When we lie, we are aware of the truth, which is to say, of the possibility of its being formulated in discourse by ourselves or others. When we reach the stage of denial, we refuse to recognize this possibility. At that point, it is useless to ask whether we “know the truth”; true or not, it is something we cannot permit to be formulated. To the extent that factual evidence of this truth is available, denial is irrational; but many facts are known only to ourselves and for all practical purposes inaccessible to others. One of the problems of contemporary public life is that facts which would meet this criterion in normal circumstances no longer do so. Thus deeds we deny because we classify them as deniable may be unexpectedly revealed by a curious reporter or a disaffected former confidant. Where Clinton has innovated is in continuing to maintain denial even after the revelation has been made.

The traditional source of conscience is God, the transcendental Being who guarantees the meaning of our words in their originary function of deferring violence. The proof that this guarantee is not altogether defunct even in the age of “the death of God” is given by the relative success of lie-detection. Freudians attribute our fear of lying to the Superego or Name of the Father, which is inexplicably implemented–albeit often defectively–even in the children of single mothers. But like all attempts to understand culture through individual psychology, psychoanalysis never tells us where the Superego came from in the first place. (Freud’s own pioneering attempt at originary anthropology in Totem and Taboo has been generally ignored.)

Has the sacrality of language been lost? Has lying become as natural as telling the truth? The conservative critics who make this claim should realize that its implications are anything but conservative. To assert that the fundamental traits of human character are subject to corruption is to espouse the radicalism of Rousseau, who historicized the Fall of Man by teaching that we are corrupted by the social order. The real burden of the moral critique is sacrificial: to point a finger at the group that has perverted the general consciousness. In this vein, Commentary’s March 1997 issue contains an entertaining diatribe by David Gelernter against the intellectuals. I shudder just a bit to see a Jewish journal attacking the–cosmopolitan?–intellectuals. No, if we have all really become antinomians and liars to boot, there is nothing to blame but the originary constitution of humanity.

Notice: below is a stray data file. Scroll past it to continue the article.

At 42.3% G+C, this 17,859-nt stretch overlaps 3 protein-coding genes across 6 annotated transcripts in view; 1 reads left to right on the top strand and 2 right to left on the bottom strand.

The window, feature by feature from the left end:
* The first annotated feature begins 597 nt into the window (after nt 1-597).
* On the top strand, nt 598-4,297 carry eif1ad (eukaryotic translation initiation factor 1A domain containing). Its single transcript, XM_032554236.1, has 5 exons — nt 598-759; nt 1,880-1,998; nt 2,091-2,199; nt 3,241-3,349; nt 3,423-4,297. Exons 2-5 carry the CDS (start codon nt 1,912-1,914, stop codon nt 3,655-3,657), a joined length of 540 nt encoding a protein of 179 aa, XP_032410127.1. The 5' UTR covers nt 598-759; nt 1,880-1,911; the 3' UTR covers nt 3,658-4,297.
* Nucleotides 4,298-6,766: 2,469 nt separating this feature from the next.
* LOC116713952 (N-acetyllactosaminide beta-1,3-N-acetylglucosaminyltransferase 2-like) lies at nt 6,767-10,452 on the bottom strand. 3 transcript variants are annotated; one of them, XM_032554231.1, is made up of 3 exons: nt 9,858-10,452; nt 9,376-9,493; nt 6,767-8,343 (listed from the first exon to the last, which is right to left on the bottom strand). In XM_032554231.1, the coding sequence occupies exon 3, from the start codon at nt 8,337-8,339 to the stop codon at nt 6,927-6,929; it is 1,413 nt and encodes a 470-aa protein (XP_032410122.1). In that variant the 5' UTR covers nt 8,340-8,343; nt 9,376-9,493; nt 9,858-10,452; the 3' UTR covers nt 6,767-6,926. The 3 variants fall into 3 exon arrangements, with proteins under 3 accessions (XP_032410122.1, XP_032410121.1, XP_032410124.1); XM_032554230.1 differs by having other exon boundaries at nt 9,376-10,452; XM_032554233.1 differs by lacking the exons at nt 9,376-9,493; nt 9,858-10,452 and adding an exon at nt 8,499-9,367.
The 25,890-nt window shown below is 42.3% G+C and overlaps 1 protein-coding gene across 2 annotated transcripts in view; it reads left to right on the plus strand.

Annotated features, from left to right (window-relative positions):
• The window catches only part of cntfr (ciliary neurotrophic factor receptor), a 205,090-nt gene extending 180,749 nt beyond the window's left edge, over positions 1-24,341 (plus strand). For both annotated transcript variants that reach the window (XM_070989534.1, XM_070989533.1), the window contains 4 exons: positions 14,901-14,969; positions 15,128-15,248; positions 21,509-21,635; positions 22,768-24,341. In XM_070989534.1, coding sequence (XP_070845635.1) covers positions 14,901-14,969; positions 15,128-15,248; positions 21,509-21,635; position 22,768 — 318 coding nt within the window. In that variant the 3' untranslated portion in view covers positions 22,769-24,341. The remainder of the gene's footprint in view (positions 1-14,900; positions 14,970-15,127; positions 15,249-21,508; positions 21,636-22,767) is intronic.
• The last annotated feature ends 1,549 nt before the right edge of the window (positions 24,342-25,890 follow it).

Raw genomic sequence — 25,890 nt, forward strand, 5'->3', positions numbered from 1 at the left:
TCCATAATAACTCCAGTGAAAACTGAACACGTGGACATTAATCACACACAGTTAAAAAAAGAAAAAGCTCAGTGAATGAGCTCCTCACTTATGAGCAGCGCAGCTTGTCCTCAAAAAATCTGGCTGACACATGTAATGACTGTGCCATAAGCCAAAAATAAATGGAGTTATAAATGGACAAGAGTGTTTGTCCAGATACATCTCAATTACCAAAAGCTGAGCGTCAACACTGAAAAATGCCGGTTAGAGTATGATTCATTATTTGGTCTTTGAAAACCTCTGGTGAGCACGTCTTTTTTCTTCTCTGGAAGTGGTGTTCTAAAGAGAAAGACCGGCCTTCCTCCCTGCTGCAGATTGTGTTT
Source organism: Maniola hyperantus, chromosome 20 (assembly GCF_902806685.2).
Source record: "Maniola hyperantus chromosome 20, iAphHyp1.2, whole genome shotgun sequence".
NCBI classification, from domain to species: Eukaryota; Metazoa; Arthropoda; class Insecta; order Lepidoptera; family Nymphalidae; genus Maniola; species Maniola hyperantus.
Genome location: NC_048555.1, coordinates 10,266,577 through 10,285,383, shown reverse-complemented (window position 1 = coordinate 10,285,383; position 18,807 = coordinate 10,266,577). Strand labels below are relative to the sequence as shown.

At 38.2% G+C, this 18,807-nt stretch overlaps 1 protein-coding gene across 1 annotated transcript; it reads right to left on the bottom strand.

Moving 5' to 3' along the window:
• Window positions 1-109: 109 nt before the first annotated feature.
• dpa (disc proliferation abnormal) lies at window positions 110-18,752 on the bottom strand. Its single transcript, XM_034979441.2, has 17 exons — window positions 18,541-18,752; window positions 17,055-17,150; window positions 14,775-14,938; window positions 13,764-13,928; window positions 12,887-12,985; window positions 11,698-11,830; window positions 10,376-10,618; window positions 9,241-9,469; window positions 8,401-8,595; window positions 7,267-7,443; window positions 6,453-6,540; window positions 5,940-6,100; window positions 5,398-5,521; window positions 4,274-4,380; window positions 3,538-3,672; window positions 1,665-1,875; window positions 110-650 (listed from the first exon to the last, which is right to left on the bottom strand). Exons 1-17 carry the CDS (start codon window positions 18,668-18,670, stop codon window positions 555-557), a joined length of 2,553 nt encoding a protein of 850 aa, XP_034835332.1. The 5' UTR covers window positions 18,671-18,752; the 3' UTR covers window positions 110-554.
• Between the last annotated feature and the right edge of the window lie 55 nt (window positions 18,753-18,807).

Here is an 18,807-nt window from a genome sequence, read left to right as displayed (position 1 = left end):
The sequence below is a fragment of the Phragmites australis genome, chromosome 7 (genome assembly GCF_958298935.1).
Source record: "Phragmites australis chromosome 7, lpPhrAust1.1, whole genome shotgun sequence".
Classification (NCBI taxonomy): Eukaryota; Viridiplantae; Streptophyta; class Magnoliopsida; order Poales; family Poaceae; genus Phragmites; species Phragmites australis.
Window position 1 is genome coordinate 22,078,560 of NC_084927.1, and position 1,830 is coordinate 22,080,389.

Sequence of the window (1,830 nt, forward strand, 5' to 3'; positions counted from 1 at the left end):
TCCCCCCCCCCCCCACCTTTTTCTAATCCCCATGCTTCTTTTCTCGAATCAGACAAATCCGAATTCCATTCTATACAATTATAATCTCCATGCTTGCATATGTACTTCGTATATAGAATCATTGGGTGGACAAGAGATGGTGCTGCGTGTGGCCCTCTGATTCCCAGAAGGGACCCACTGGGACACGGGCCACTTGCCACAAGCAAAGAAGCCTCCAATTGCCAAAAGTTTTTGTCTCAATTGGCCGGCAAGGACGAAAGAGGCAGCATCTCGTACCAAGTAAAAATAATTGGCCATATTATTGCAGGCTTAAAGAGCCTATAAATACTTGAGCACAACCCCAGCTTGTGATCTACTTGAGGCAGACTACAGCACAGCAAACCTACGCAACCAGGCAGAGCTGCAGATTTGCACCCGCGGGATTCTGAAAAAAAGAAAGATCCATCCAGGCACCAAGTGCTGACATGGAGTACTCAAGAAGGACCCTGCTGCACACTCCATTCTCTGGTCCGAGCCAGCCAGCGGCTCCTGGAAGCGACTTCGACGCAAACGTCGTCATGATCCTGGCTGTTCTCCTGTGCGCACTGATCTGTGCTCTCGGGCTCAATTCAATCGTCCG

But rather than proposing that we kill ourselves off and start over, I prefer to think that the extension of denial to everyday political life–thus far, at least where the president is concerned, in relatively minor matters–is not a new norm but a temporary aberration, an extreme swing of the pendulum. It is at just the point where public discourse becomes indistinguishable from fiction that the transcendental guarantee of discourse becomes visible. The current return to traditional values of family and church is not merely a reaction against the age of denial, but a direct consequence of it. Faith in the inventor of a discourse independent of facts is, like romantic love in the late Middle Ages, a prefiguration of faith in a transcendent source of all discourse.

The consciencelessness peculiar to our times is a consequence of the postmodern proliferation of victimary discourse, a phenomenon guaranteed by the Holocaust that put an end to the arrogance of modernism. Victimary discourse makes resentment an absolute guarantee: if I feel I am a victim of injustice, then I am. Whether justified or not, any accusation, by putting me in the place of the victim, is ipso facto victimization. In these circumstances, denial is the victim’s righteous defense against his persecutor. Performing the victimary role with conviction is a skill that Clinton has mastered much better than OJ.

But victimary discourse is not permanently ingrained in our culture; it is on the defensive, and on the wane, within that very trend-setting intelligentsia that Gelernter fears. The most serious risk to the postmodern social order comes not from moral decline but from the uncontrolled spread of the means of violence to societies that define themselves by resentment of this order. We should be less concerned with the administration’s truthfulness about accepting foreign campaign contributions than with what accepting these contributions reveals about its attitude toward this risk.